By Peter Nurse
Investing.com -- Crude oil prices slipped lower Tuesday, falling below $70 a barrel on fears that rising Covid cases in China would stunt growth in the second-largest oil consumer in the world.
U.S. Gasoline RBOB Futures were down 1.2% at $2.2474 a gallon.
China had largely managed to control the Covid-19 virus since the initial outbreak, helping to underpin a strong economic recovery from the pandemic, greatly contributing to the broader rebound in oil.
However, it is now implementing a wave of travel restrictions and quarantine orders at a level not seen since the initial outbreak. Wuhan, where the virus was first reported in 2019, reported three new locally transmitted cases on Monday after more than a year, prompting the authorities to test the city’s 12 million residents amid fears the delta variant of the virus will quickly take hold.
China's factory activity growth had already slipped sharply in July, with the Caixin/Markit Manufacturing Purchasing Managers' Index falling on Monday to the lowest level since April 2020.
Covid cases are also rising in the U.S., with the Centers for Disease Control and Prevention reporting 72,000 new cases per day in the United States over the weekend, a 44% increase over the previous week and higher than the peak set in the summer of 2020.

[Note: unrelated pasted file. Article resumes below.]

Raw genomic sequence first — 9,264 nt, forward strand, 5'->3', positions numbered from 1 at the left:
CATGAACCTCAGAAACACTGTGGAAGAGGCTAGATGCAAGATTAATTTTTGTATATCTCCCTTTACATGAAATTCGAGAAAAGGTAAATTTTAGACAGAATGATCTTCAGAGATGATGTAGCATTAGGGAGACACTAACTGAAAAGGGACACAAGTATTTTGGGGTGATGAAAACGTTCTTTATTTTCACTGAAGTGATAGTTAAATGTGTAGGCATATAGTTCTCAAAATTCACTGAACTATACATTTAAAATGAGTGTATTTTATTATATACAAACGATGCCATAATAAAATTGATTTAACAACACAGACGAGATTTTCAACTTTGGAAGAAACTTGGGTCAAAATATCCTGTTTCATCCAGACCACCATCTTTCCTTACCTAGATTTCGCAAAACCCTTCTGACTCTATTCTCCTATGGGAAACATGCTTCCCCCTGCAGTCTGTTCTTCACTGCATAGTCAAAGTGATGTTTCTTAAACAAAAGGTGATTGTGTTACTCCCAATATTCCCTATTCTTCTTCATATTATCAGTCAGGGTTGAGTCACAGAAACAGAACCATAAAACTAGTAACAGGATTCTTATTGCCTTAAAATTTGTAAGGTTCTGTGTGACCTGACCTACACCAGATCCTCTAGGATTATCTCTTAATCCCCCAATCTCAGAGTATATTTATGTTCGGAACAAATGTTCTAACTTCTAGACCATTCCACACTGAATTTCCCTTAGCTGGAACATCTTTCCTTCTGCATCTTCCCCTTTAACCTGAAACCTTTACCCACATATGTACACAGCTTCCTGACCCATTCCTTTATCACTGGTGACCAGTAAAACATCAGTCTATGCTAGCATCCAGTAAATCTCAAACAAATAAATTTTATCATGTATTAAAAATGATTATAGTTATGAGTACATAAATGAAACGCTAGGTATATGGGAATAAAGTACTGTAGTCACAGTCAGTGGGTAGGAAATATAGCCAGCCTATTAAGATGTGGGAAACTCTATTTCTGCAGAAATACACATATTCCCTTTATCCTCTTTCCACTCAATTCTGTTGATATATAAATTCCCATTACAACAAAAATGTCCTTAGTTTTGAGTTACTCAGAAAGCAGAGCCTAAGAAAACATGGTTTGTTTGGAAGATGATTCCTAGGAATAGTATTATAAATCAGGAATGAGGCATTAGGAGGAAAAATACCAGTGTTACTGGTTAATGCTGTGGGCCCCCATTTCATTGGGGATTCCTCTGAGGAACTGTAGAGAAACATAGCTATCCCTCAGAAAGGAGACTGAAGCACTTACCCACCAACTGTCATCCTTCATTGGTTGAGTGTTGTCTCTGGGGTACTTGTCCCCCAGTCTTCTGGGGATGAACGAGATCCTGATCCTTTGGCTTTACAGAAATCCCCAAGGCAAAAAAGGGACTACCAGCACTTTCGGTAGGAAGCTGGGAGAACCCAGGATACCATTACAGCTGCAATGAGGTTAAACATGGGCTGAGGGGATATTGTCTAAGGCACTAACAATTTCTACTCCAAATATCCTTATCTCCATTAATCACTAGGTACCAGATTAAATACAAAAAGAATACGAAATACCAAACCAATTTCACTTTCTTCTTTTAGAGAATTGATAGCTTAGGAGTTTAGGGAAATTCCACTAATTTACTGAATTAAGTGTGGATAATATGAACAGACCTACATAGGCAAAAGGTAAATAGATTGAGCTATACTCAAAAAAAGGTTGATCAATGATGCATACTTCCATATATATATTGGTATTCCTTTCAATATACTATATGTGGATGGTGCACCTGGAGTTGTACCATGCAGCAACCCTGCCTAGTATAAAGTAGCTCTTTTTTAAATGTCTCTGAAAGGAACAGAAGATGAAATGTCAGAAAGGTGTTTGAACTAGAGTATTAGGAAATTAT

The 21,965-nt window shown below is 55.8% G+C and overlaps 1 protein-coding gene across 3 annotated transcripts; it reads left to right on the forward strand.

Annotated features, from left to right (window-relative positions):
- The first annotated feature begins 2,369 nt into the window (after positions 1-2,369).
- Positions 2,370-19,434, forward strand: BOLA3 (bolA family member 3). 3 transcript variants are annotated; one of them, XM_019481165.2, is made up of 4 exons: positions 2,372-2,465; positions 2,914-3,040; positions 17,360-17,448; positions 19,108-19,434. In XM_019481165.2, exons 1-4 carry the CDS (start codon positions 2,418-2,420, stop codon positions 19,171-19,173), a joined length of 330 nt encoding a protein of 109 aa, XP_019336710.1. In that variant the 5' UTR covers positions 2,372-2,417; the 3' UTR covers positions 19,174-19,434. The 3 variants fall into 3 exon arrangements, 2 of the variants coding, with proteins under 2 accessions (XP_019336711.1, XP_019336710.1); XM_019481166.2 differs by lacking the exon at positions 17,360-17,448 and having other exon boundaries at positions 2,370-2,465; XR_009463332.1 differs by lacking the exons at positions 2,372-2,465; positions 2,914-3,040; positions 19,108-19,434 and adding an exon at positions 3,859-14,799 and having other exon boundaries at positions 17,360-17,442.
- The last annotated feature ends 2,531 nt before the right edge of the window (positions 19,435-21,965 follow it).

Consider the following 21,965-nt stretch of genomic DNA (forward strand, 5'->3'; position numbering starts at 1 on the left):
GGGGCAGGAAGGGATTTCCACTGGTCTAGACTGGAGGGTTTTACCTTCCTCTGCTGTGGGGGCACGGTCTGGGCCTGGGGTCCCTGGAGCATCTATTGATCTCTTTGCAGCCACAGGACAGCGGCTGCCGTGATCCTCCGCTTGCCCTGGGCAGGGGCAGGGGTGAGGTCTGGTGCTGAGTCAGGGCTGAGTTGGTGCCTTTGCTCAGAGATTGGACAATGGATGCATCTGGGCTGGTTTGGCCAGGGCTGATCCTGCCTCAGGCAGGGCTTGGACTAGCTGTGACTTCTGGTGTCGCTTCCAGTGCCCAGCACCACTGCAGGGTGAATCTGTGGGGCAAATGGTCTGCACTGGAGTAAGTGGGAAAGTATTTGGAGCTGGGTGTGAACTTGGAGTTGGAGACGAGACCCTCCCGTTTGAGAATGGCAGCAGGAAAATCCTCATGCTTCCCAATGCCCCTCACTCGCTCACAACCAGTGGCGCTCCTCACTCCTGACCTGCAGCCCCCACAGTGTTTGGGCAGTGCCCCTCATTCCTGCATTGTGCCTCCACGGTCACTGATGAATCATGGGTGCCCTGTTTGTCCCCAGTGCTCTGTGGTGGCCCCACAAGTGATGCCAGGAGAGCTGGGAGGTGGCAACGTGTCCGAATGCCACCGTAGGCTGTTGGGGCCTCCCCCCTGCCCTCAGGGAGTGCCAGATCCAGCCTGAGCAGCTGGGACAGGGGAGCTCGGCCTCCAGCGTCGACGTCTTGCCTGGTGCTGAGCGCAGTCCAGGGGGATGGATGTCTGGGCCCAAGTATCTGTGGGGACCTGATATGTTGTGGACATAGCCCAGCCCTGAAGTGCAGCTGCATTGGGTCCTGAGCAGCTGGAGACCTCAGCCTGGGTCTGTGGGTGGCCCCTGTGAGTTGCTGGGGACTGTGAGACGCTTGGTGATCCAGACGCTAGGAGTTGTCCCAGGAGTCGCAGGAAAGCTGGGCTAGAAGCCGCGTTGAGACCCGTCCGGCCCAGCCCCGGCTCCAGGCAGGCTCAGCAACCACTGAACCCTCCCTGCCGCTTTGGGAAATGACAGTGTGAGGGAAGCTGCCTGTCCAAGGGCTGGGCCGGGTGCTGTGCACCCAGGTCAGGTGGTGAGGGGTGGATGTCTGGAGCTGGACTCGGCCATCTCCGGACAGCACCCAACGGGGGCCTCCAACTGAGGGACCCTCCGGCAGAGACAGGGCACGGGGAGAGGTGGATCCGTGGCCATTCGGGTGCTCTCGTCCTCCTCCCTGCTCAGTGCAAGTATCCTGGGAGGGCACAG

“Things are going to get worse” as the delta variant fuels a surge in cases, according to U.S. infectious-disease expert Dr. Anthony Fauci earlier this week. However, he did not expect the U.S. to lock down businesses again, which means this outbreak would have less of an impact on U.S. oil demand.
That said, “the balancing force of higher prices is already manifesting,” said analysts at JPMorgan (NYSE: JPM ), in a note. “Consumers are warning of demand destruction, while OPEC+ has decided to release barrels. The ability to find balance in the global market could manifest even in a month or two, and our model implies that we will reach an apex in price by 4Q ‘21.”
Later in the session, the American Petroleum Institute will release its weekly assessment of crude stockpiles.
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